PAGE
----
You have worked very hard to get here  tonight, and we celebrate your membership in a highly respected institution and a tradition. As a baseline, you must have achieved highly in the academic field. But NHS is about more than just grades - it's about character and service. Over the years I have appreciated the tutoring and academic support that NHS members provide to our student body. And, believe me, when I am in Beyond the Bell after school, and some kid is asking for help in Pre-Calc, this English teacher is looking around for you. Your service matters a great deal, and it's easy to dismiss it as "no big deal," as so many of you say to me. But for a kid who's struggling, the time you give can mean the world. 

If you continue to develop your skills and put in the time and cultivate your character, you will make a difference in the world, and you will, in the words of Henry David Thoreau, "meet with a success unexpected in common hours." Congratulations on your nomination and acceptance to the National Honor Society.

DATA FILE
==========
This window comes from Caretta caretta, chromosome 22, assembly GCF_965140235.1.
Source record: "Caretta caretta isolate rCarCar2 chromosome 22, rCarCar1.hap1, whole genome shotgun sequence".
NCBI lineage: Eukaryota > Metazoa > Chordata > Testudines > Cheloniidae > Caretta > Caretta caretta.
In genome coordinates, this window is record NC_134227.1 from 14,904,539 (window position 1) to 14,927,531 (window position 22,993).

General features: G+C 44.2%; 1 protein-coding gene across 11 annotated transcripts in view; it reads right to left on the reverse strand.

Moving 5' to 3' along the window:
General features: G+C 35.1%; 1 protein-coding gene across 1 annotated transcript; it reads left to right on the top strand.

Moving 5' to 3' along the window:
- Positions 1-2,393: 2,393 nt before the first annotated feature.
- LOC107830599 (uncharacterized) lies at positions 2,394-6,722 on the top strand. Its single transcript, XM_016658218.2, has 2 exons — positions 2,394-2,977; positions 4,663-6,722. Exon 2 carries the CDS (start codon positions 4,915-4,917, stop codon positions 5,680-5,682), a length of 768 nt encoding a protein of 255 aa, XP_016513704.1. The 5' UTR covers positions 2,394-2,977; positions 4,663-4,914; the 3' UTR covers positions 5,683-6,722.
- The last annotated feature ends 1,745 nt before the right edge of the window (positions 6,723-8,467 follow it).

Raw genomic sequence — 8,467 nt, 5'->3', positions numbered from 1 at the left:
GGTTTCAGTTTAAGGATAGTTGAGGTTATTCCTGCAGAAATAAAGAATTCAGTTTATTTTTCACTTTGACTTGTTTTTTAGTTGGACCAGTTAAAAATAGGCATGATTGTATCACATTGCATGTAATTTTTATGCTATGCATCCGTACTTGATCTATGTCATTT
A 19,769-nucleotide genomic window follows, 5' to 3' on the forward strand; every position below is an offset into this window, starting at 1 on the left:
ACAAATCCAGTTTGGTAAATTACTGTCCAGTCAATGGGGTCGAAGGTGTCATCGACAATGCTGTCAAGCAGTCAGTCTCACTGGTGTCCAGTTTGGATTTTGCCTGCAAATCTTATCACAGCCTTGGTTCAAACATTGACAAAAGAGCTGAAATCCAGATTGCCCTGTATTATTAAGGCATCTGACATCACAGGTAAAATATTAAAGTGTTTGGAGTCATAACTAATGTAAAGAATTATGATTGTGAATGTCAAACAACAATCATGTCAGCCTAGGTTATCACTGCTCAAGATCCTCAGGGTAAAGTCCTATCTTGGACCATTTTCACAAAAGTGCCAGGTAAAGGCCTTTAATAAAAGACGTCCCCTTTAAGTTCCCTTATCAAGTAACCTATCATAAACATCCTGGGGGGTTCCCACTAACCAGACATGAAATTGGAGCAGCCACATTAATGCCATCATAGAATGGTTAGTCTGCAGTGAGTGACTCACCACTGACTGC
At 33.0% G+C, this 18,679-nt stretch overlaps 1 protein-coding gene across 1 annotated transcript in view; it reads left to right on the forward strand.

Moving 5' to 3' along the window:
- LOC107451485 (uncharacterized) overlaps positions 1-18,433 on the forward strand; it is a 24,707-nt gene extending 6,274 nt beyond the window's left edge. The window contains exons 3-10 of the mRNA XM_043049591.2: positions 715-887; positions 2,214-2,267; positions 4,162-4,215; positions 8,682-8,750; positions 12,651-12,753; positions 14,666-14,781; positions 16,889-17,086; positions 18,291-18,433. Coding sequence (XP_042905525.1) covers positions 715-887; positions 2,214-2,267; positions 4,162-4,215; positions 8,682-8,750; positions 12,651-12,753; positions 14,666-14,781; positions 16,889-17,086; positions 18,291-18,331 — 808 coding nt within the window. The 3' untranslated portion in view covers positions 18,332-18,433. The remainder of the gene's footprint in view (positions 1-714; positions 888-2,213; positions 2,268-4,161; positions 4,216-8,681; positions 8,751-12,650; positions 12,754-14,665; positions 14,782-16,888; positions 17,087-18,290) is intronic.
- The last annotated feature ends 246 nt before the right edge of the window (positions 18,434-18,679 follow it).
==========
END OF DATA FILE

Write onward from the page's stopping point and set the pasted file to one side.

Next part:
*Note:  I joked that night that I am somewhat plagiarizing myself because the speech was pulled together from a variety of essays, articles, and speeches I've given in the past.

Saturday, August 26, 2017

The Problem with Youth Sports

Quote: "I've seen parents spend $100K pursuing athletic scholarships. They could have just set it aside for the damn college."

I've been saying that - hell, even ranting about that - for years, and it makes little difference in the knock-down-drag-out crazy world of competitive youth sports. The most recent spotlight comes in this week's Time Magazine (Time.com) which features the expose on "How Kids Sports Became a $15 billion industry." Writer Sean Gregory takes a detailed look inside the youth sports industry and shines a spotlight on the absurdity of it all. This dark side of the industry is nothing new, and it's been building momentum like a freight train since the dawn of club sports - notably soccer - in the early 1980s. The essence of youth sports, of games, has always been believed to be about fun and the joy/thrill of competition. And for many kids it may still be that way. But it's hard to find the basic pursuit of fun in youth athletics anymore. Nearly every conversation turns to the cost of competition.